The Zombies Ate My Neighbors wiki last edited by Mento on 07/05/14 10:06AM View full history

Overview

Zombies Ate My Neighbors (simply Zombies in Europe and Australia) is a top-down action shooter developed by Lucasarts. The game takes place during some unspecified event that has caused zombies and a whole host of other B-movie style monsters to run amok in a suburban setting. Alone or in two-player co-op, players have to roam a huge number of levels killing monsters and rescuing their innocent neighbors.

The game was originally published by Konami for the Super Nintendo Entertainment System and Sega Genesis on September 1993. On October 26, 2009, it was re-released on the Wii Virtual Console.

Gameplay

The player begins by selecting either Zeke or Julie, and in co-op, the player that they don't choose is controlled by player two. Gameplay is top-down, with fairly simple controls. Players can have one weapon and one item selected at any time, and scroll through these as needed. Most levels see the player dropped into an environment with the objective of rescuing a certain number of survivors. Survivors are stationary, and often placed in hard-to-reach areas. The player has a GPS-like radar that can be activated, displaying the number of survivors remaining and their location when sufficiently close. When the player runs into a survivor, that survivor is deemed as 'saved' and disappears. When no survivors remain in a level, a freestanding exit door appears next to the player, who can choose to further explore or exit the level. Survivors are killed if they are attacked by an enemy; a loud cry alerts the player to a death and an angel floats up from the survivor as part of the death animation. If the player fails to rescue a specified number of survivors, they fail the level.

The environment and enemies vary largely from level to level. Some levels see players facing only one kind of enemy, while others force them to deal with waves of different enemies. Locations range from suburban backyards and shopping malls to horror clichés like castles and pyramids. Each level's number and name is displayed before the level begins. These titles are often done in B-movie style and reflect the content of the level: for example, Level 12: Mars Needs Cheerleaders features only Martians as enemies and only Cheerleaders as survivors.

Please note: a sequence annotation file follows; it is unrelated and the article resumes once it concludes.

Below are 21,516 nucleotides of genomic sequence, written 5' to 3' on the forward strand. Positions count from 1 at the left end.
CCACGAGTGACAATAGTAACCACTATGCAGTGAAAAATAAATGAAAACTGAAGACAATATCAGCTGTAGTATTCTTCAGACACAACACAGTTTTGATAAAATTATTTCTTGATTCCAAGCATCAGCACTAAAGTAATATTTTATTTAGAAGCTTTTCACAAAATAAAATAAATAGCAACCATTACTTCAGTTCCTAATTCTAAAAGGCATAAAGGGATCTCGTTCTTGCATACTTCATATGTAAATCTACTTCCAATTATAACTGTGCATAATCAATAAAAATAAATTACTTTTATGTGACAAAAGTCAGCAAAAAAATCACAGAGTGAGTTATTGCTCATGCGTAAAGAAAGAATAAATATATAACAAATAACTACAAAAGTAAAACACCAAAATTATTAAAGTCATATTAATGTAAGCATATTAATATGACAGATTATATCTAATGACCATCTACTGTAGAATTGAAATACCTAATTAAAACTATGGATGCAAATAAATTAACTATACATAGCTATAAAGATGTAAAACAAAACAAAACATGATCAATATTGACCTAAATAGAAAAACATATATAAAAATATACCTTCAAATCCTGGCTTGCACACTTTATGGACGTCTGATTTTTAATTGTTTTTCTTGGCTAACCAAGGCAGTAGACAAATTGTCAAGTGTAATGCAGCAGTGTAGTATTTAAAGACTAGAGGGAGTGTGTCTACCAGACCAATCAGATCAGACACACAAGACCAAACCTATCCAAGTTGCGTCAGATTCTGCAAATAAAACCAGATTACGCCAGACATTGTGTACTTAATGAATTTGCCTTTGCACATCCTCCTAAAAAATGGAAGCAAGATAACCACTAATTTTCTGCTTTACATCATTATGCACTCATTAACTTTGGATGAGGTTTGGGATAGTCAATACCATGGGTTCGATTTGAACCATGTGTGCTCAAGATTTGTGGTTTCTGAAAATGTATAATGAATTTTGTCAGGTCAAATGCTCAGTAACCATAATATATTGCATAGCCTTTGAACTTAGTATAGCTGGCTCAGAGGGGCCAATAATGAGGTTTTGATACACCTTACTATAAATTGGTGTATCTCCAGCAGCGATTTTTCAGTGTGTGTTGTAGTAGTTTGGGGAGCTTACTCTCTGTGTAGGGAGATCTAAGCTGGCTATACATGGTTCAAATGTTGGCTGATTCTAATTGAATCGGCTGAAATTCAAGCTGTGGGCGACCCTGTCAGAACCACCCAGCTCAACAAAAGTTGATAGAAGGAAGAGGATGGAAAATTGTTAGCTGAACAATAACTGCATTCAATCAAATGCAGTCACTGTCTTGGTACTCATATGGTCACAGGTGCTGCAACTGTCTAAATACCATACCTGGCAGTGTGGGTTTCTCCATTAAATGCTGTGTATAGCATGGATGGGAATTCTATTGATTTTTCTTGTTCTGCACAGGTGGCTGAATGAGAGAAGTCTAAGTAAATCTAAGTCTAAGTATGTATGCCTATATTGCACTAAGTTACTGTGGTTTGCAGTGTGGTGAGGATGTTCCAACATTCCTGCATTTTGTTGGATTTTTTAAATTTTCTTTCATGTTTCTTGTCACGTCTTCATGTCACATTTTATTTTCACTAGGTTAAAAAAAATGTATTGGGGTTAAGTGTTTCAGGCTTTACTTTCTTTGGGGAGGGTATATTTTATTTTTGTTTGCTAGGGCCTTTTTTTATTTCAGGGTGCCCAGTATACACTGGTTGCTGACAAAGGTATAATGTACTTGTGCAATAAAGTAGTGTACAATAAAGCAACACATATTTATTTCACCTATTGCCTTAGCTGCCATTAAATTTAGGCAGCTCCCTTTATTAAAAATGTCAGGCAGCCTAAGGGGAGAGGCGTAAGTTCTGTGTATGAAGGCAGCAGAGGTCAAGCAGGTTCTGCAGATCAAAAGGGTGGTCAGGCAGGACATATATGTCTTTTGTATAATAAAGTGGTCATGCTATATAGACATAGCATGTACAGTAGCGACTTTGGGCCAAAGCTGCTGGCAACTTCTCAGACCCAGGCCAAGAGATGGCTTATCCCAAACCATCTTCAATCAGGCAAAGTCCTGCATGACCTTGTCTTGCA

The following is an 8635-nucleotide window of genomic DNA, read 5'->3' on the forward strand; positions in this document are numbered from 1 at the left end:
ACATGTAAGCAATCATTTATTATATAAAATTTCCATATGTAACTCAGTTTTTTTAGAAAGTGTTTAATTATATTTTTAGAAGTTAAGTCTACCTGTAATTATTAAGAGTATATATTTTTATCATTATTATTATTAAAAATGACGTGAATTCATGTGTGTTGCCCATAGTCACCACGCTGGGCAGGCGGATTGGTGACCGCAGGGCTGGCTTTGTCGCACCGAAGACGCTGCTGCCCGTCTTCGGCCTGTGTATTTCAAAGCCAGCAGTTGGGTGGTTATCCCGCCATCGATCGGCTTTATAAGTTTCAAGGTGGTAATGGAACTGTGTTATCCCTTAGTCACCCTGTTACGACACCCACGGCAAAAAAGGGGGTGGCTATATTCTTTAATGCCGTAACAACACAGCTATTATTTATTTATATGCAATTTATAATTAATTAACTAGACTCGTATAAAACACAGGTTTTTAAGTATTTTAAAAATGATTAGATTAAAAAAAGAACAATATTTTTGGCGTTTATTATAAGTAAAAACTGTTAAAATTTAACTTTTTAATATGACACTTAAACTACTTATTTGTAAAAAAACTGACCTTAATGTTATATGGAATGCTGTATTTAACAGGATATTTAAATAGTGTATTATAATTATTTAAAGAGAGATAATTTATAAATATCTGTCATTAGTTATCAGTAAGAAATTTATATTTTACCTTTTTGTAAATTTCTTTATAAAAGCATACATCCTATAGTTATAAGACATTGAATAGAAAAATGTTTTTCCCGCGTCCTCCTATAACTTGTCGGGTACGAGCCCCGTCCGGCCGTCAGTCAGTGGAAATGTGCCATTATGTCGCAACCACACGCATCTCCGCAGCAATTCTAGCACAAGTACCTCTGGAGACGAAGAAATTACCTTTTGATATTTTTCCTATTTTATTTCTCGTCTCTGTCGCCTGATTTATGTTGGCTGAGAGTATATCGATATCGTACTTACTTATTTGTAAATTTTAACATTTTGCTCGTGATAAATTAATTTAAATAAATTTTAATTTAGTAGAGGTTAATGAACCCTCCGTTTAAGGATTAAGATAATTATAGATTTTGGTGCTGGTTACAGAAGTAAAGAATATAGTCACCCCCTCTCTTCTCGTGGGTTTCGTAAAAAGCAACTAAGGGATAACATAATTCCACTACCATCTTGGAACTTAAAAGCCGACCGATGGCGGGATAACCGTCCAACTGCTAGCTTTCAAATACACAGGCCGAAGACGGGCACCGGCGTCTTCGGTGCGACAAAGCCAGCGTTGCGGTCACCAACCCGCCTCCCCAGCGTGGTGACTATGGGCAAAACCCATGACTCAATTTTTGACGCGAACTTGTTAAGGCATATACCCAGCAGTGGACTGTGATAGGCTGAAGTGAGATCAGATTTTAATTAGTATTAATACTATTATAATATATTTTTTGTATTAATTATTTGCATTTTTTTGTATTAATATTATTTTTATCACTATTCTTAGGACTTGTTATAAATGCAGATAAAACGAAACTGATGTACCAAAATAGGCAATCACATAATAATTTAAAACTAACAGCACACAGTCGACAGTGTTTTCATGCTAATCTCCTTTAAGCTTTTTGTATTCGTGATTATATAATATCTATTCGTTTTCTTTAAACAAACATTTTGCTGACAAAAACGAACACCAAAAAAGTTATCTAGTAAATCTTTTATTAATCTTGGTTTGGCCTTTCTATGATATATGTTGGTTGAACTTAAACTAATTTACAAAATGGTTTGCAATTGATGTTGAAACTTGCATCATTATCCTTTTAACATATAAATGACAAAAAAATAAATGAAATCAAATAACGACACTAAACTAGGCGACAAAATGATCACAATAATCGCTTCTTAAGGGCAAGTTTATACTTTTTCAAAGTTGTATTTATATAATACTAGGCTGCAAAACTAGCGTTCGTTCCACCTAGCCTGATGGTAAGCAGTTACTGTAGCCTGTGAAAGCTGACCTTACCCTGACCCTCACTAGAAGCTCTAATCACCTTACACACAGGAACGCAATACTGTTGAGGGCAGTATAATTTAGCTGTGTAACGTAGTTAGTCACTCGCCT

Julie in one of Mall levels

Different enemy classes are vulnerable to different attacks. Whilst low-level enemies like zombies will succumb to almost anything, other enemies are more vulnerable to certain weapons, and may be immune to some attacks. This vulnerability is usually referencing popular myth or fiction on the subject; Werewolves are most vulnerable to thrown silverware, for example. Other vulnerabilities are less grounded in logic; Martians, for example, are most vulnerable to tomatoes.

Weapons are found in the environment, and most are everyday objects. The basic weapon is the squirt gun, which the player always starts with. Other weapons include foodstuffs, such as Icepops, and tools, such as the weedwacker. More far-fetched weapons are also found in certain situations. Killing a Martian will force him to drop his Bubble Gun, whilst the Pandora's Box item can be found in pyramids. Levels contain chests, cupboards, and similar that can be opened to find weapons and items. Most levels contain locked doors, which have to be opened with a Key or otherwise bypassed. A Key works on any door, but can only be used once. Occasionally, levels contain Skeleton Doors, which can only be opened with a much rarer Skeleton Key. Environments also contain destructible walls, which can be identified by the cracks in them. These can be opened with a sufficiently strong attack, such as a Bazooka, or by tricking a sufficiently strong enemy into destroying it.

Items are usually less attack-based than weapons, and have a range of effects. Med Kits restore health, and Keys open doors. Decoy Clowns are inflatable laughing toys that distract all enemies in the area. Speed Boots give the player increased speed for a short period. There are also several potions; one turns the player into a fearsome invulnerable monster for a short period, one turns the player into a ghost who can walk past enemies unharmed and undetected for a short time.